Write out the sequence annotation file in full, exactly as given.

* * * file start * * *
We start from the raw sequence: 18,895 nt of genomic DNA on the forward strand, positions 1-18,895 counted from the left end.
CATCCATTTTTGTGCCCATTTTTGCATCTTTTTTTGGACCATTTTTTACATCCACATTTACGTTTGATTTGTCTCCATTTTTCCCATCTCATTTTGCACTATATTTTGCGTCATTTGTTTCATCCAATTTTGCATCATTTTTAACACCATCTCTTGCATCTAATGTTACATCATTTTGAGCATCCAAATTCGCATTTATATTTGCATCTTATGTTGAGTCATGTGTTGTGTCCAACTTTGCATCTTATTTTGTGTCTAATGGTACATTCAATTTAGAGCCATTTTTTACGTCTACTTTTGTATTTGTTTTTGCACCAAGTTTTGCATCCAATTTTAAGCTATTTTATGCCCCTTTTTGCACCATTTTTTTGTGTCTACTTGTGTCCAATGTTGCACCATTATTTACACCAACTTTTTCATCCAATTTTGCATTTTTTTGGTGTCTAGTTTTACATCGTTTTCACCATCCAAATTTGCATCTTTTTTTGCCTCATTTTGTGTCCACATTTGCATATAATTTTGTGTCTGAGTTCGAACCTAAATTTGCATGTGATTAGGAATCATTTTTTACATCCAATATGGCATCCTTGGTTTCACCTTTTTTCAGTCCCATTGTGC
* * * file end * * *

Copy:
We start from the raw sequence: 18,895 nt of genomic DNA on the forward strand, positions 1-18,895 counted from the left end.
CATCCATTTTTGTGCCCATTTTTGCATCTTTTTTTGGACCATTTTTTACATCCACATTTACGTTTGATTTGTCTCCATTTTTCCCATCTCATTTTGCACTATATTTTGCGTCATTTGTTTCATCCAATTTTGCATCATTTTTAACACCATCTCTTGCATCTAATGTTACATCATTTTGAGCATCCAAATTCGCATTTATATTTGCATCTTATGTTGAGTCATGTGTTGTGTCCAACTTTGCATCTTATTTTGTGTCTAATGGTACATTCAATTTAGAGCCATTTTTTACGTCTACTTTTGTATTTGTTTTTGCACCAAGTTTTGCATCCAATTTTAAGCTATTTTATGCCCCTTTTTGCACCATTTTTTTGTGTCTACTTGTGTCCAATGTTGCACCATTATTTACACCAACTTTTTCATCCAATTTTGCATTTTTTTGGTGTCTAGTTTTACATCGTTTTCACCATCCAAATTTGCATCTTTTTTTGCCTCATTTTGTGTCCACATTTGCATATAATTTTGTGTCTGAGTTCGAACCTAAATTTGCATGTGATTAGGAATCATTTTTTACATCCAATATGGCATCCTTGGTTTCACCTTTTTTCAGTCCCATTGTGC